Nutritional Concerns for Vegetarians and Vegans

Becoming a vegetarian or vegan, by forgoing consumption of some or all animal products, has been linked to many health benefits, including lower blood pressure, cholesterol, and body mass index.  While vegetarian and vegan diets tend to be lower in saturated fat and cholesterol – nutrients whose consumption should be limited anyway – they also tend to be lower in Vitamin B12, iron, protein, and calcium.  Deficiencies in each of these nutrients pose their own unique sets of concerns, so it’s important for vegetarians and vegans to take steps to eat a balanced diet that includes alternative sources of nutrients that might otherwise be lacking in a diet that excludes or limits animal products.

Vitamin B12, which helps the body convert food into energy and keeps the nervous system running efficiently, is found only in animal products.  While some plant-based foods like cereal are fortified with B12, it is recommended that vegetarians and, especially, vegans, talk to their doctors about receiving a B12 shot to ensure their levels are adequate.  A deficiency in Vitamin B12, unlike other nutrient deficiencies that can be resolved by taking mega-doses of supplements, is best corrected with a monthly shot.

Iron is an essential part of the body’s production of red blood cells; an iron deficiency can lead to anemia.  While iron is found in both animal (in the form of heme iron) and plant products (in the form of nonheme iron), the body absorbs heme iron much more efficiently.  Iron can still be absorbed from plant sources, and it is recommended that vegetarians and vegans include a variety of them in their diets.  Good plant-based sources of iron include nuts, seeds, beans, and green leafy vegetables.  Fortified foods are also a good option.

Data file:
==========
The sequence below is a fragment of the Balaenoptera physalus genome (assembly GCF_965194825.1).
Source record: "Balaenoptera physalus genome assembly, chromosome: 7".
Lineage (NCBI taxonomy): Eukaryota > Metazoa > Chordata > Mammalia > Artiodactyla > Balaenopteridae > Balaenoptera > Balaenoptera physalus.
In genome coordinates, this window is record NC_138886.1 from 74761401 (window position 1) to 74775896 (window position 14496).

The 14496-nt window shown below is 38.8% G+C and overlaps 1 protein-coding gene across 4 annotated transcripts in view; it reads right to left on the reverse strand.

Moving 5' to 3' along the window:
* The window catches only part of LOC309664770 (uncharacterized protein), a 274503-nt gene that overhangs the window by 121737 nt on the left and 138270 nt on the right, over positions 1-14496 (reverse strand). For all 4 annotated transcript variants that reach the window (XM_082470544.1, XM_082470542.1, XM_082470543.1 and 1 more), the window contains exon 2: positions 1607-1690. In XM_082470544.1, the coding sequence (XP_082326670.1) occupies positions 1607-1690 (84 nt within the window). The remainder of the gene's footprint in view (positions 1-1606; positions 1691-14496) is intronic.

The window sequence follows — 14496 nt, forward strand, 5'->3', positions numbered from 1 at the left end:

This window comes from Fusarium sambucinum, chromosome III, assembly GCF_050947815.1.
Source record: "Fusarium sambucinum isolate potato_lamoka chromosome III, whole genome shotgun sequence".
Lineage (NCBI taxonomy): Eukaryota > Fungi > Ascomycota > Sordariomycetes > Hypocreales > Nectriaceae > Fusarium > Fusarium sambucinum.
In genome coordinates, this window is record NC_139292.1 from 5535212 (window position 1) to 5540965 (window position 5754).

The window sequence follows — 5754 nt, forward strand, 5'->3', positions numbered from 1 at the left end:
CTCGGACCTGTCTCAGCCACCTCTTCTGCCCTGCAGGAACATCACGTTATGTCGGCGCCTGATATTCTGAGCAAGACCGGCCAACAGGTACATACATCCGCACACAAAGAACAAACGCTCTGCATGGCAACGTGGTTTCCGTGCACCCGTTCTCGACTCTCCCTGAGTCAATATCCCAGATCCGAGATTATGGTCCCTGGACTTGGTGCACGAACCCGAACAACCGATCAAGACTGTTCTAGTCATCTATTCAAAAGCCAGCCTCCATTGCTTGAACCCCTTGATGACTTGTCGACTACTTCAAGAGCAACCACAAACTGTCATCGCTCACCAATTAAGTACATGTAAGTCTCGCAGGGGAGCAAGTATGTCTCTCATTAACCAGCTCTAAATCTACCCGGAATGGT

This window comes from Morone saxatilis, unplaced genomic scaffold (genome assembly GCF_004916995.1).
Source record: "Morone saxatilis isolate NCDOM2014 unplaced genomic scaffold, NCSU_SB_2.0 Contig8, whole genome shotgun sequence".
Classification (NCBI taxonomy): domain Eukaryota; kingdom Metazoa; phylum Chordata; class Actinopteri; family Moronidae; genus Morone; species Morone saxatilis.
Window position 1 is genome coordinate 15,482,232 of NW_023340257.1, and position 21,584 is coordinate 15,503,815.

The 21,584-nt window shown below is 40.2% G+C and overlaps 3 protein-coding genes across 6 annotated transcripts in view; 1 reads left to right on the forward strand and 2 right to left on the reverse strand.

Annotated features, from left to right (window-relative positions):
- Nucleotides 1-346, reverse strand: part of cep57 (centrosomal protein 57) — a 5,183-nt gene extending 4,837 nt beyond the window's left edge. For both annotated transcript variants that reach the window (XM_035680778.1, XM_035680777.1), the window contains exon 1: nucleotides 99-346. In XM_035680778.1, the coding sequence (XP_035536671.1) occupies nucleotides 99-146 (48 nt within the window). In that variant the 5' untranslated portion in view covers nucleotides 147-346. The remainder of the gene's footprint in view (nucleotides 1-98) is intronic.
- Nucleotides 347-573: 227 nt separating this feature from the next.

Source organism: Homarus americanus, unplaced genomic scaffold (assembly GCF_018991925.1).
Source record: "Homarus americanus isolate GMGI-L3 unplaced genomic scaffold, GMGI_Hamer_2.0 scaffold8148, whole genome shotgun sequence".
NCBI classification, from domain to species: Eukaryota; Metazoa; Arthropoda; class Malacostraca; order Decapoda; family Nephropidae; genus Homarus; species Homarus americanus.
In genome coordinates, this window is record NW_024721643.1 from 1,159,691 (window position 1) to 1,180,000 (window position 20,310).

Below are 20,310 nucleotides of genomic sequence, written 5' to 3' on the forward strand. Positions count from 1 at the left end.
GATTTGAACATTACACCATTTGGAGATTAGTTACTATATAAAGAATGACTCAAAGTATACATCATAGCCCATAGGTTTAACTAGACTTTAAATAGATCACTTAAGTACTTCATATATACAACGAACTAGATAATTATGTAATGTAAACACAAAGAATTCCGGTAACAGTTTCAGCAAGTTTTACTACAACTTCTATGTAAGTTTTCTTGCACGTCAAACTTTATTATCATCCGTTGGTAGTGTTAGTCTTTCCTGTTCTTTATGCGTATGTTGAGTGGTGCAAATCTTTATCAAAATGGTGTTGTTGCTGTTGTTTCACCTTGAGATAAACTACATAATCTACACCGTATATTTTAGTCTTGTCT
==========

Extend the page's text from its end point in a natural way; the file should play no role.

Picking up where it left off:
Protein helps the body build, repair, and maintain tissues (such as muscles) and organs.  As with iron, the body best absorbs animal-based sources of protein, as animal proteins contain all nine essential amino acids (the building blocks of protein) that the body can’t produce on its own.  Two plant proteins – soy and quinoa – also contain all nine of these amino acids, so they are excellent choices for vegetarians and vegans to consume.  Combining different sources of protein – e.g., grains (like rice) and legumes (like beans) – to ensure adequate amino acid intake is also a smart strategy.

Calcium, crucial to bone health, is abundant in dairy products.  It is also naturally found in green leafy veggies and beans and is commonly added into fortified soy products and other non-dairy products like orange juice.  Again, calcium is best-absorbed when it comes from animal sources, but a carefully-planned diet rich in plant-based sources of calcium can usually meet the body’s needs for this nutrient.

If you choose to forgo some or all animal products, a healthy, balanced diet should be able to meet most of your nutritional needs.  However, in some cases, supplementation – with B12 and other vitamins and minerals – may be necessary, so make sure to speak to your doctor to determine a plan of action.


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